David started with, "Sure. We can split the package fee." Not happening. "OK, I tried, just bring it to him." 

He was working out of his Winnebego on the studio lot shooting one of his series, and I drove over. While I intended to give him the manuscript, the New York agent had overnighted a rare demo copy of the actual book.

Conrad emerges from his trailer, looks me over and sees the book, grabs it. "I'm in." What's the deal?

We walk the lot in search of the studio cafe. Once seated, I begin with "the agent for Liddy wants $10,000 against $100,000 as an opening bid. "My production company makes the film  I'm not an employee."

"Fine. The agency represents the package, your agent has agreed." 

"That's 5 percent up front? Agreed. We're closed?" 

"I'm not Liddy's personal agent, never met him, don't know that I want to. But you should. I can't officially close without going back to her."

"I know what to do, Axelman. This is very good, I mean, I know some of his story and can't wait to get into it. Does William Morris have to supply the writer? I mean, am I forced to use one of your clients?"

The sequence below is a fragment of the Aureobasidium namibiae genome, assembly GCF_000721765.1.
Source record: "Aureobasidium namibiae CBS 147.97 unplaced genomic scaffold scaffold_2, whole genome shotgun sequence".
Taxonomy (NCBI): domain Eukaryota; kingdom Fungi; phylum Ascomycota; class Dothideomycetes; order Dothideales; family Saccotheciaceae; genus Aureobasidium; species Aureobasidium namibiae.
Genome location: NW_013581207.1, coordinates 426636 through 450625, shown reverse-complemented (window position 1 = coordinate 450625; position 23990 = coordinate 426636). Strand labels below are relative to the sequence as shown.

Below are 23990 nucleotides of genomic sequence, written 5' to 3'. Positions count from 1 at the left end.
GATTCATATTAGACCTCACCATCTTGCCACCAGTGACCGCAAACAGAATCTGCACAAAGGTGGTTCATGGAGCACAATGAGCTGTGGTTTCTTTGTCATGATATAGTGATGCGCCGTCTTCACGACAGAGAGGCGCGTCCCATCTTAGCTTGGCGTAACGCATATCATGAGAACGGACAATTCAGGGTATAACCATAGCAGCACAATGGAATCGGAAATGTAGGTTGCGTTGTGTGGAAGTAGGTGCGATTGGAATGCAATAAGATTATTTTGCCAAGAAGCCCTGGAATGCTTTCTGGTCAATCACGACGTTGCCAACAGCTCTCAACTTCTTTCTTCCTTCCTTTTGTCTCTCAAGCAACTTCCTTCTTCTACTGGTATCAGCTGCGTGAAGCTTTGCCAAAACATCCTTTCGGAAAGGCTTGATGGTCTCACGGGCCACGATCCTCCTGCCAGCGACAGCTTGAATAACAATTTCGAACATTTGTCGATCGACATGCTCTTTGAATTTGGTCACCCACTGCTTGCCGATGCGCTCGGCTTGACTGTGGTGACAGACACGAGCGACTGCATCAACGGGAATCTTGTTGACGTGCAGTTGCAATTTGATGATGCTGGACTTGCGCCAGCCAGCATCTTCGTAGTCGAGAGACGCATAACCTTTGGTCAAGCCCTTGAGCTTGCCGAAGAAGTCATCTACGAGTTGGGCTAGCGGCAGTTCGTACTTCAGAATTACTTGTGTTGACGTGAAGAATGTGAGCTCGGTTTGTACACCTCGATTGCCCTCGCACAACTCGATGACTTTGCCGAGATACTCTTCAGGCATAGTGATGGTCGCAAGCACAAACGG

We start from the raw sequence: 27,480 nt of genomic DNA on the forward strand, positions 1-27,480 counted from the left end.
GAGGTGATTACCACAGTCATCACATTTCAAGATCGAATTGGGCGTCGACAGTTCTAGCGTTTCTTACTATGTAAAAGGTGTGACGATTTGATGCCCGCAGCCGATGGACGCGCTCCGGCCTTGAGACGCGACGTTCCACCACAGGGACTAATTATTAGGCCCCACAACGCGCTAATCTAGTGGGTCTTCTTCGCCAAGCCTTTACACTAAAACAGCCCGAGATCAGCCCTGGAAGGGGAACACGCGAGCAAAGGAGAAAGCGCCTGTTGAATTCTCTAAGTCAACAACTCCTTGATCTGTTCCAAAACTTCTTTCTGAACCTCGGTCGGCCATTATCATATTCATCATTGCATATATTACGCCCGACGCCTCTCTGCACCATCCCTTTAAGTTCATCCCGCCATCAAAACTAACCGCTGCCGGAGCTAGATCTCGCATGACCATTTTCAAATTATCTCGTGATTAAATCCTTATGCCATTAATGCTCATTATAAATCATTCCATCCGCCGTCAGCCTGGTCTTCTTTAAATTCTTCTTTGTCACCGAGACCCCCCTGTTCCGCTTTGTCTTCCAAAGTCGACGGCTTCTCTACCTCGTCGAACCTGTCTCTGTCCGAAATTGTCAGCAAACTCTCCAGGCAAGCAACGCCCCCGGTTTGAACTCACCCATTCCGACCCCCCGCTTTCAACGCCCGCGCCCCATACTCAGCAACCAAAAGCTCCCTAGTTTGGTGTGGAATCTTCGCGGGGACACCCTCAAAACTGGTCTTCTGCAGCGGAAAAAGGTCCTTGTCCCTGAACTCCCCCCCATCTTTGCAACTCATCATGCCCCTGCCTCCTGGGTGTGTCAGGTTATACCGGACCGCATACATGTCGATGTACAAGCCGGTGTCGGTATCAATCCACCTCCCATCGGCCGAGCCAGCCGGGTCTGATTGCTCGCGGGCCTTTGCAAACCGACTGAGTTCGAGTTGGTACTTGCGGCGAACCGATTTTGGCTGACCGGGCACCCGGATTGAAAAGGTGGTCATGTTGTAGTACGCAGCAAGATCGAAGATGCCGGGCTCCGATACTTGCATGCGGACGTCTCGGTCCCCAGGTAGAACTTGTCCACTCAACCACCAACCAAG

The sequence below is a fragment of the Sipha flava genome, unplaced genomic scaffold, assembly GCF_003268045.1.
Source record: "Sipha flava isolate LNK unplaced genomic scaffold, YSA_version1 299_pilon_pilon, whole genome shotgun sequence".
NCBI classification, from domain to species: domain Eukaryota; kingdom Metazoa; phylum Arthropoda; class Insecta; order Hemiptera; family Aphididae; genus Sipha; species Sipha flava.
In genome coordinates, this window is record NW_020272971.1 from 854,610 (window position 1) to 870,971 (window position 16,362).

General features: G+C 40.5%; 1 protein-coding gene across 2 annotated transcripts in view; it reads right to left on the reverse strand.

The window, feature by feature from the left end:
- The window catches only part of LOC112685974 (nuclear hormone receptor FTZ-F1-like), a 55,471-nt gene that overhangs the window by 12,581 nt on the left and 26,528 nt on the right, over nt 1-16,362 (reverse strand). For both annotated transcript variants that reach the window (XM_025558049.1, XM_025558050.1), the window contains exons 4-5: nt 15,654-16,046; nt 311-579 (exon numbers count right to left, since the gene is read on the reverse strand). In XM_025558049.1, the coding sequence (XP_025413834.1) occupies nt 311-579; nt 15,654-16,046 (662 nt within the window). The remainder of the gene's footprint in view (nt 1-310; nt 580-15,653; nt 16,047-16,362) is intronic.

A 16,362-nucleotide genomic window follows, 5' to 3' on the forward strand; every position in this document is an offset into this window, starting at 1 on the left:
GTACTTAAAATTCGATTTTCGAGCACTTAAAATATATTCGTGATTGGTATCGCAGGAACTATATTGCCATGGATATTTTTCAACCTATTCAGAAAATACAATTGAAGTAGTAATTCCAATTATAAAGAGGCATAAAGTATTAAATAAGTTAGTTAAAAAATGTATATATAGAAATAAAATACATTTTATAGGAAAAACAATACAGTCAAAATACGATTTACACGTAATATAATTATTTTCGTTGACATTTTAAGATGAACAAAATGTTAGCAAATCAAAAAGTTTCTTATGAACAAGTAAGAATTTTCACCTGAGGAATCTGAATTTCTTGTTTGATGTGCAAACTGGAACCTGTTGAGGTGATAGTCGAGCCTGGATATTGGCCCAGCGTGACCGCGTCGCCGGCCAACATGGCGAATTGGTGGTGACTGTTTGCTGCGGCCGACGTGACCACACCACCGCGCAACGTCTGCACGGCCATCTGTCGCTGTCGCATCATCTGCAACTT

Not at all. We can help, give you lists, but once we do close, it's all yours. Where do you think we can go? NBC or CBS? 

"It's NBC all the way. They need it."

Not so fast, boys.  New York tells me that Sonny Grosso has made a $15,000 offer. Conrad either matches it, beats it or loses it.

In the meantime, I learn that Liddy wants to have a "sit down" with his California agent to discover "what I'm made of." I refuse to eat a rat, I keep kosher.

Jerry Katzman and I call a meeting at agent Shapira's office. It would be better, we agreed,  if we could calmly tell him in person and not on the phone.

Yeah, right. Jumping into the eye of the storm.

Katzman had the courage to break the news. The option payment is now at $15,000. A producer named Sonny Grosso has made that offer.

Conrad, looking wobbly, screamed. "You told me 10 grand, what the f— is this, it's your f—ing book, you control it, why is the f—ing price going up?"